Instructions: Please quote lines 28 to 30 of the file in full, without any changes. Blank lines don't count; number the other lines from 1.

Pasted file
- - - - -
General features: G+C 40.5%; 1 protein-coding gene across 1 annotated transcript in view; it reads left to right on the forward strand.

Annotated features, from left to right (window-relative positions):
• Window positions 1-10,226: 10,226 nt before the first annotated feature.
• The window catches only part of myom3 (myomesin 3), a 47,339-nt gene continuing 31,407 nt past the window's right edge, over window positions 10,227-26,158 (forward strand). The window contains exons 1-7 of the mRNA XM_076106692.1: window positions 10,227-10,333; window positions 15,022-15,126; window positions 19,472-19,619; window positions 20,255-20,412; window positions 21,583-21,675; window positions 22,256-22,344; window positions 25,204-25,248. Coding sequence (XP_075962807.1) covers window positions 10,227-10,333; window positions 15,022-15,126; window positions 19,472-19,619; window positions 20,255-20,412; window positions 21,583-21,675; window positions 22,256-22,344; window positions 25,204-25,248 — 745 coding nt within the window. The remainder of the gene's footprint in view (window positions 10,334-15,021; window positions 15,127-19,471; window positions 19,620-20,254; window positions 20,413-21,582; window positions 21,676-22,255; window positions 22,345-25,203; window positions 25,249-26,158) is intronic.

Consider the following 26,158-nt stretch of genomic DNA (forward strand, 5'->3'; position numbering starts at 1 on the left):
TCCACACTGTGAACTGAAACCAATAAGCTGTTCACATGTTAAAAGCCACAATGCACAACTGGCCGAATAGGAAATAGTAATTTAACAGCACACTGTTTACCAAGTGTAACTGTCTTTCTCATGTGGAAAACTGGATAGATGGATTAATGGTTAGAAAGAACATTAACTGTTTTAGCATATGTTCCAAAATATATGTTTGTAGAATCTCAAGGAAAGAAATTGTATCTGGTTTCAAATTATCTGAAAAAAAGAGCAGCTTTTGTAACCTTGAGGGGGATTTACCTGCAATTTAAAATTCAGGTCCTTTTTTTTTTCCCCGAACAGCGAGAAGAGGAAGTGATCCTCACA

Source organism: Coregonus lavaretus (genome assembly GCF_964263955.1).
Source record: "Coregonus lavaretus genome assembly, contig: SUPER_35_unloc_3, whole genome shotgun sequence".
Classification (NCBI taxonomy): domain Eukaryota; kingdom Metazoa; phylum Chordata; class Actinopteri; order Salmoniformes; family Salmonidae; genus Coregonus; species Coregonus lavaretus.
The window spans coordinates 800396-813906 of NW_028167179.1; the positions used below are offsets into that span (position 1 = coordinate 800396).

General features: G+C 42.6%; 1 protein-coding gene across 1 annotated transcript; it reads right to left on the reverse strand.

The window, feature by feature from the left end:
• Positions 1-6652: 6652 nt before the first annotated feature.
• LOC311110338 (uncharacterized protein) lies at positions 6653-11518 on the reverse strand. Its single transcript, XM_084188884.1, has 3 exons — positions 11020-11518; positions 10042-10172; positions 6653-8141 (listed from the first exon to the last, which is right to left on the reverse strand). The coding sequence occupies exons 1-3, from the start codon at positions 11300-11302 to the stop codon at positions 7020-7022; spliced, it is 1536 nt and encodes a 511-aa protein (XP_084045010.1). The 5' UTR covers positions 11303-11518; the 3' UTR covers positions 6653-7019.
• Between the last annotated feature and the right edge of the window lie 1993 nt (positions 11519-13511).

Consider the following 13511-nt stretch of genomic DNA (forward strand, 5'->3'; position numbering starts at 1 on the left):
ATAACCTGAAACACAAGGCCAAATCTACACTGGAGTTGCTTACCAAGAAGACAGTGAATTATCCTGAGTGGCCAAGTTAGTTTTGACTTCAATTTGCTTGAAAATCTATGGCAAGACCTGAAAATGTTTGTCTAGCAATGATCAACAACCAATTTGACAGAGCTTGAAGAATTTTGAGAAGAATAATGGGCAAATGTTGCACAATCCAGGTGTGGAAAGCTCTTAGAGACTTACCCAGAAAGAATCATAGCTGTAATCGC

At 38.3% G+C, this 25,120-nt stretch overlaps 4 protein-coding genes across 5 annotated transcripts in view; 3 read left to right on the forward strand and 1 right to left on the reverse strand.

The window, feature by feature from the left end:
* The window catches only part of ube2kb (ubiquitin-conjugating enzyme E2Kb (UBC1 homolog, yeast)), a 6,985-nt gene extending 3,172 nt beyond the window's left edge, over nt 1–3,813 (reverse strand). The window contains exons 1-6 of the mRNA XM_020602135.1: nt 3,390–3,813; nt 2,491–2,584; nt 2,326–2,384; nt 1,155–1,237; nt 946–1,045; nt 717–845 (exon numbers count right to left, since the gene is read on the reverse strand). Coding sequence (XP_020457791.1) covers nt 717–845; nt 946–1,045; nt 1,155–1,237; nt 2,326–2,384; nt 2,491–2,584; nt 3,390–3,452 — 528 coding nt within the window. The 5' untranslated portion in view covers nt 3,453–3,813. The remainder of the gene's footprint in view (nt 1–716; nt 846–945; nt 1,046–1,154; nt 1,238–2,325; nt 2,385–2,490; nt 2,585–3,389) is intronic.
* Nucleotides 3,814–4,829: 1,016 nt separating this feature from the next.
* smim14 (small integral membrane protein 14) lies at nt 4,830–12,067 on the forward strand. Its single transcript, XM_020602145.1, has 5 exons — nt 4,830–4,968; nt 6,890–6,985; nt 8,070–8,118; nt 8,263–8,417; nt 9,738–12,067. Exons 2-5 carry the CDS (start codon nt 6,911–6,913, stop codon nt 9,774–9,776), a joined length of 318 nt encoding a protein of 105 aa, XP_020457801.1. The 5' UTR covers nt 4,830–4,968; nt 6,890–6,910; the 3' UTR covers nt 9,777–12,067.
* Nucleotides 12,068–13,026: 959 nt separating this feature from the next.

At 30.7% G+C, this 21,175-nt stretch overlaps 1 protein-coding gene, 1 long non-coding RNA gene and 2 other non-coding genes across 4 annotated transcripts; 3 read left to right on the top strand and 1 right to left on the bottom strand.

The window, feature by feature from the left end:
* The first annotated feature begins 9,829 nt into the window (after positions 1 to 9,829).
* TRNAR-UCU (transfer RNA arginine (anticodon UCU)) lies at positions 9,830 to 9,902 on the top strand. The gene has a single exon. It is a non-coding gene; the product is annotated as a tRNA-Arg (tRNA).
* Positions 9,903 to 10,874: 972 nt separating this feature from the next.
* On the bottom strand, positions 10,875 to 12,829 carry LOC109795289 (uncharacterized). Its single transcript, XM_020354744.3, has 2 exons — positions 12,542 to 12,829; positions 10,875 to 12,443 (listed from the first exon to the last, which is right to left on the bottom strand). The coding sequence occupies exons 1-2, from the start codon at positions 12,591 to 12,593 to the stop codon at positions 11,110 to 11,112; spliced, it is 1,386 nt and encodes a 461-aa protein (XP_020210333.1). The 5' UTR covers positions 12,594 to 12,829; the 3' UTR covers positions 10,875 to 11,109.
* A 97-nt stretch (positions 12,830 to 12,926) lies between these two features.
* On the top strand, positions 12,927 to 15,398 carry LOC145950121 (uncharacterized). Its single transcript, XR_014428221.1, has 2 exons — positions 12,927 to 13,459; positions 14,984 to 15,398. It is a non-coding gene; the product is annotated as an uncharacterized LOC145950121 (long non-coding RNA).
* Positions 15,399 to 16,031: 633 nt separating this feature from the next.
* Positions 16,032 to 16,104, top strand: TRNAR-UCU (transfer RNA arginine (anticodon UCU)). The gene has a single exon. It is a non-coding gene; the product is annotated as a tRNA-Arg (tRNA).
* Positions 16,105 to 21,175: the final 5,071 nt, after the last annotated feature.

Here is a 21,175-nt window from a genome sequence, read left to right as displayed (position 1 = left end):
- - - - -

* Positions 9,903 to 10,874: 972 nt separating this feature from the next.
* On the bottom strand, positions 10,875 to 12,829 carry LOC109795289 (uncharacterized). Its single transcript, XM_020354744.3, has 2 exons — positions 12,542 to 12,829; positions 10,875 to 12,443 (listed from the first exon to the last, which is right to left on the bottom strand). The coding sequence occupies exons 1-2, from the start codon at positions 12,591 to 12,593 to the stop codon at positions 11,110 to 11,112; spliced, it is 1,386 nt and encodes a 461-aa protein (XP_020210333.1). The 5' UTR covers positions 12,594 to 12,829; the 3' UTR covers positions 10,875 to 11,109.
* A 97-nt stretch (positions 12,830 to 12,926) lies between these two features.